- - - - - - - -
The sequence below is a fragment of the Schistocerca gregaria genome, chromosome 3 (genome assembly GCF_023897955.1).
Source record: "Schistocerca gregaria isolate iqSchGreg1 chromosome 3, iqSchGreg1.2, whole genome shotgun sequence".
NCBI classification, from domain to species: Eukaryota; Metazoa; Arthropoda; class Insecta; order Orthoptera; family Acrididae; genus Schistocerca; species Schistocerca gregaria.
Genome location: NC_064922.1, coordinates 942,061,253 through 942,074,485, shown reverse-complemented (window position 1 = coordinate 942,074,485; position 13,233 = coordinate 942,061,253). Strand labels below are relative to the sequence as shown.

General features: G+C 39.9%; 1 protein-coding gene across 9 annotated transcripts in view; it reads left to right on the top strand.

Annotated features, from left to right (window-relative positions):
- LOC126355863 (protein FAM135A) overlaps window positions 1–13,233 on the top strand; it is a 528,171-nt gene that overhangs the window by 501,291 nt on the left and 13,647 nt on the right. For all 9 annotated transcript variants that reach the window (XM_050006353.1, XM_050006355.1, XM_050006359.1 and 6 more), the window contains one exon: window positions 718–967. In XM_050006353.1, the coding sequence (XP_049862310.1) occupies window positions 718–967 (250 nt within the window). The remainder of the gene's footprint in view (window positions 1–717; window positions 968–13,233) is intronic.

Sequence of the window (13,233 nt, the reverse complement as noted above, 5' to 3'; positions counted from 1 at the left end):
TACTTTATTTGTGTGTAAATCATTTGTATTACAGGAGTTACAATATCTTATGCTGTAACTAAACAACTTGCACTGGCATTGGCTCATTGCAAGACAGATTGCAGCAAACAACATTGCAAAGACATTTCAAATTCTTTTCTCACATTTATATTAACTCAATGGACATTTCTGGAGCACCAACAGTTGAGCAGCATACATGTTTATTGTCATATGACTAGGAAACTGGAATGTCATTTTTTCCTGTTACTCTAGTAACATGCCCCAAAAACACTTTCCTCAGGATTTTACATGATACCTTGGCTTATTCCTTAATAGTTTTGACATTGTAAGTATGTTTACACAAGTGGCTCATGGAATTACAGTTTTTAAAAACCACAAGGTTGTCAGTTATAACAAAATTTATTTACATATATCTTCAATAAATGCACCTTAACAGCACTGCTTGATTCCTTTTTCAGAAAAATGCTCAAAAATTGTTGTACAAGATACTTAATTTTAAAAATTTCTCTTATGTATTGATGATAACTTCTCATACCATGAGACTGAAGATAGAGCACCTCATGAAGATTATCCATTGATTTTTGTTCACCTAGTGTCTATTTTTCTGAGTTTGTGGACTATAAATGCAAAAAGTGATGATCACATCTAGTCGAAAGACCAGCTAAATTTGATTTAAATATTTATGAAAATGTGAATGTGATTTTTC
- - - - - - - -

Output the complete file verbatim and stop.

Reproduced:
The sequence below is a fragment of the Schistocerca gregaria genome, chromosome 3 (genome assembly GCF_023897955.1).
Source record: "Schistocerca gregaria isolate iqSchGreg1 chromosome 3, iqSchGreg1.2, whole genome shotgun sequence".
NCBI classification, from domain to species: Eukaryota; Metazoa; Arthropoda; class Insecta; order Orthoptera; family Acrididae; genus Schistocerca; species Schistocerca gregaria.
Genome location: NC_064922.1, coordinates 942,061,253 through 942,074,485, shown reverse-complemented (window position 1 = coordinate 942,074,485; position 13,233 = coordinate 942,061,253). Strand labels below are relative to the sequence as shown.

General features: G+C 39.9%; 1 protein-coding gene across 9 annotated transcripts in view; it reads left to right on the top strand.

Annotated features, from left to right (window-relative positions):
- LOC126355863 (protein FAM135A) overlaps window positions 1–13,233 on the top strand; it is a 528,171-nt gene that overhangs the window by 501,291 nt on the left and 13,647 nt on the right. For all 9 annotated transcript variants that reach the window (XM_050006353.1, XM_050006355.1, XM_050006359.1 and 6 more), the window contains one exon: window positions 718–967. In XM_050006353.1, the coding sequence (XP_049862310.1) occupies window positions 718–967 (250 nt within the window). The remainder of the gene's footprint in view (window positions 1–717; window positions 968–13,233) is intronic.

Sequence of the window (13,233 nt, the reverse complement as noted above, 5' to 3'; positions counted from 1 at the left end):
TACTTTATTTGTGTGTAAATCATTTGTATTACAGGAGTTACAATATCTTATGCTGTAACTAAACAACTTGCACTGGCATTGGCTCATTGCAAGACAGATTGCAGCAAACAACATTGCAAAGACATTTCAAATTCTTTTCTCACATTTATATTAACTCAATGGACATTTCTGGAGCACCAACAGTTGAGCAGCATACATGTTTATTGTCATATGACTAGGAAACTGGAATGTCATTTTTTCCTGTTACTCTAGTAACATGCCCCAAAAACACTTTCCTCAGGATTTTACATGATACCTTGGCTTATTCCTTAATAGTTTTGACATTGTAAGTATGTTTACACAAGTGGCTCATGGAATTACAGTTTTTAAAAACCACAAGGTTGTCAGTTATAACAAAATTTATTTACATATATCTTCAATAAATGCACCTTAACAGCACTGCTTGATTCCTTTTTCAGAAAAATGCTCAAAAATTGTTGTACAAGATACTTAATTTTAAAAATTTCTCTTATGTATTGATGATAACTTCTCATACCATGAGACTGAAGATAGAGCACCTCATGAAGATTATCCATTGATTTTTGTTCACCTAGTGTCTATTTTTCTGAGTTTGTGGACTATAAATGCAAAAAGTGATGATCACATCTAGTCGAAAGACCAGCTAAATTTGATTTAAATATTTATGAAAATGTGAATGTGATTTTTC